Anas Rahman Junaid, the founder and managing director of wealth research agency Hurun India, has announced that he will share 10% of profits from his personal startup investments with his long-term employees.
“I am doing this for employees. Making them part of India’s startup revolution. No risks involved. I believe it is important that business owners think beyond their companies when it comes to team’s wealth creation,” Junaid tells Fortune India.
Last month, V. Vaidyanathan, the CEO of IDFC First Bank, had gifted 9 lakh equity shares held by him to five of his employees.
Junaid recently exited online dating platform Aisle. On the face of it, the development could appear a usual move for an angel investor looking for better allocation of their funds, but Junaid explains how its benefits extend well beyond him.
Junaid, who calls himself a part-time angel investor, elaborated about his decision to share the proceeds from his exits with his employees so that they too can enjoy “event-based wealth creation”, something that is not a usual occurrence in a bootstrapped organisation like Hurun.
Taking to social media, Junaid stated that “one of the most inspiring aspects of funded startups is the fact the employees get an opportunity to be direct benefactors of wealth creation during an exit.” However, since Hurun India is a bootstrapped company, its employees sometimes miss such opportunities.
“In order to solve this issue, early this year, I announced during our offsite that 10% of profits from my personal startup investments would be shared with my long term employees. This is in addition to usual bonus, incentives etc,” Junaid said on his social media handles.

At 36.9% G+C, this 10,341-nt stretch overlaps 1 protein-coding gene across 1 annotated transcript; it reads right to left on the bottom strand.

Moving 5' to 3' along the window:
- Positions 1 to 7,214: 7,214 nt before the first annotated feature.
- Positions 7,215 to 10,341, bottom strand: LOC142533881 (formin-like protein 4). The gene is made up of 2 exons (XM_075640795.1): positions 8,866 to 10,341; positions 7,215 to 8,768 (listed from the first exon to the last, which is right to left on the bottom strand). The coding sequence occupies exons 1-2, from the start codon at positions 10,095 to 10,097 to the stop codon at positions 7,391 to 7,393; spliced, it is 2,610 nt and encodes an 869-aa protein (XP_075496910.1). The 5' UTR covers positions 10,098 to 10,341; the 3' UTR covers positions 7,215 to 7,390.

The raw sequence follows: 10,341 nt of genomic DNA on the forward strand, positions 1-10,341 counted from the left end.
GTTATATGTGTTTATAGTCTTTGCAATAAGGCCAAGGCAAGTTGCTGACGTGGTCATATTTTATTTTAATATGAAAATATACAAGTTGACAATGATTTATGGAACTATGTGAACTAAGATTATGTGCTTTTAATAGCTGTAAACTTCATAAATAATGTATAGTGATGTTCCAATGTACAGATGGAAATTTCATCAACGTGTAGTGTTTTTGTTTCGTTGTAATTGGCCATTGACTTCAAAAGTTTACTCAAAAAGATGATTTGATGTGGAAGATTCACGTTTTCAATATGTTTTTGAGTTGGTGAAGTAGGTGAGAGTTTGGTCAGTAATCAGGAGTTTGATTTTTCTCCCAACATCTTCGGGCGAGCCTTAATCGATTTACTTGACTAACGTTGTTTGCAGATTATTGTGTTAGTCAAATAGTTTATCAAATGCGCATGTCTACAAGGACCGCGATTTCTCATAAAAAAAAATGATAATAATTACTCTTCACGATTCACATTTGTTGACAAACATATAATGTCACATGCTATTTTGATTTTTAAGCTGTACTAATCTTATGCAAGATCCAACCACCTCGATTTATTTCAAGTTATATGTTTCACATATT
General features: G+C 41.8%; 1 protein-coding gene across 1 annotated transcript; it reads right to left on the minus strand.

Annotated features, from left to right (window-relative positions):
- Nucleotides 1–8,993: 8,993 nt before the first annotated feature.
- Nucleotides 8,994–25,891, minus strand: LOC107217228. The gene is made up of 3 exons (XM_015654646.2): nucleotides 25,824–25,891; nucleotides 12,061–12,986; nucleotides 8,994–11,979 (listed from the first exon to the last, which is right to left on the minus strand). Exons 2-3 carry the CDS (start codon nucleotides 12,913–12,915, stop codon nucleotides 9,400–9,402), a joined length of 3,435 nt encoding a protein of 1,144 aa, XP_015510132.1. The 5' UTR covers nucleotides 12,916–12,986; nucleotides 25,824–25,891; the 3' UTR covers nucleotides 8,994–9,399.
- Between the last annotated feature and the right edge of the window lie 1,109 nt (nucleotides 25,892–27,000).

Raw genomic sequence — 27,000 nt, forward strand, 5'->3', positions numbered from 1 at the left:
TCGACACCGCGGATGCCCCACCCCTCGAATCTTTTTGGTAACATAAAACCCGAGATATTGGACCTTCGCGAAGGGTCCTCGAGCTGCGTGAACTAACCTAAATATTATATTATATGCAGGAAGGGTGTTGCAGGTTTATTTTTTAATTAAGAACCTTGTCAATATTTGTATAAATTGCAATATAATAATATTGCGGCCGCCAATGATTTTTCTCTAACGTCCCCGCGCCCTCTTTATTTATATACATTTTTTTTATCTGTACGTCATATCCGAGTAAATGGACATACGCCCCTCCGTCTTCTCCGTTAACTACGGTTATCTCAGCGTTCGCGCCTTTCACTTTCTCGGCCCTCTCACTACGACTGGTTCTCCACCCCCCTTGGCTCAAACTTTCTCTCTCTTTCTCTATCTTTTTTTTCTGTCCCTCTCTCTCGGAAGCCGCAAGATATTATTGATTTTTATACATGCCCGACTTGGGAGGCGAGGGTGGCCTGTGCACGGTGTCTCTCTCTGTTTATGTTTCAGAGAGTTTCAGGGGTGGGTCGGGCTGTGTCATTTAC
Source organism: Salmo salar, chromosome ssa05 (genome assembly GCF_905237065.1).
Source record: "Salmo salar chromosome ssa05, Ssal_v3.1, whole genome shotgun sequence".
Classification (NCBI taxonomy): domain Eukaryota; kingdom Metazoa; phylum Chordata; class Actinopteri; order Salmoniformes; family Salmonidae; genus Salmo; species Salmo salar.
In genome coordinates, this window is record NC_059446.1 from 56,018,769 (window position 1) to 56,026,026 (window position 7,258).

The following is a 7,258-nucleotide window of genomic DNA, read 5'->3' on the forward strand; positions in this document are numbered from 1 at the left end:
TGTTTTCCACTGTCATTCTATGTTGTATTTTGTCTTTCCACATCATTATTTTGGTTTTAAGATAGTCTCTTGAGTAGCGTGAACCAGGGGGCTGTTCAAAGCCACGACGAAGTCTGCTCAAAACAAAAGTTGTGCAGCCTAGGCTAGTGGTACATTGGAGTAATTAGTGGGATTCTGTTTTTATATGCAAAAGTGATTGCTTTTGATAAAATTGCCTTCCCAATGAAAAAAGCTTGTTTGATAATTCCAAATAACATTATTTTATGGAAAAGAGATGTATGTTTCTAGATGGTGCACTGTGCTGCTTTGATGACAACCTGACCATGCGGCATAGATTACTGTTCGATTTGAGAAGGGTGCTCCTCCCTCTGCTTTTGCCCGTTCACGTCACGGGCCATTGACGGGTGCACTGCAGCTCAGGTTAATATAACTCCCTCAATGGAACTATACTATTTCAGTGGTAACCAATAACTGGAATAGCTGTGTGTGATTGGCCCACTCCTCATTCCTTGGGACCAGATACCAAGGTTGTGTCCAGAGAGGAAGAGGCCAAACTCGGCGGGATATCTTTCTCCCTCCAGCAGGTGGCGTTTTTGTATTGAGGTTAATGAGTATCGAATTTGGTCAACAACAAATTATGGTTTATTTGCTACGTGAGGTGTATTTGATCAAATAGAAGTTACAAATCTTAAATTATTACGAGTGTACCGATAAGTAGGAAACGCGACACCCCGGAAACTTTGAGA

“Some of the folks who advised me told me that this is not a good idea as the employee incentives may not be aligned with Hurun's goals. However, I have no such expectations on alignment of incentives etc,” he added. “This is just a very simple approach to make sure that my team, which is responsible for my personal wealth creation, also enjoys "event based wealth creation", which usually happens only in funded startups.”
Junaid shared the proceeds generated as a result of his exit from Aisle. In a note to the companies in his portfolio, the Hurun India CEO quipped that the wealth created by the companies he has invested in not only provides returns to him, but to his team as well.
Back in early 2021, Junaid, along with early-stage investor Konglo Ventures’ founder Vinod Jose, CIO Angel Network, White Unicorn Ventures, and LetsVenture, led the series A funding round. His exit from the eight-year-old digital dating platform comes a little over one year.
The trend of sharing returns from investments has been seen in the banking sector as well. Last month IDFC First Bank CEO V. Vaidyanathan gifted 9 lakh equity shares of the bank held by him to five individuals including his driver, trainer and domestic help. Vaidyanathan's trainer Ramesh Raju received 3 lakh shares worth ₹1.3 crore as a gift to purchase a house. Pranjal Narvekar, a househelp of the lender's CEO, and Algarsamy C Munapar, the driver, got 2 lakh shares each worth about ₹86 lakh.
Santosh Jogale, another househelp of Vaidyanathan, received 1 lakh shares worth ₹43 lakh. Deepak Pathare, a member of Vaidyanathan's office support staff, also received 1 lakh shares. Two lakh equity shares of the lender were disposed of by Rukmani Social Welfare Trust for social activities. In total 11 lakh equity shares were disposed for gifts and social activities.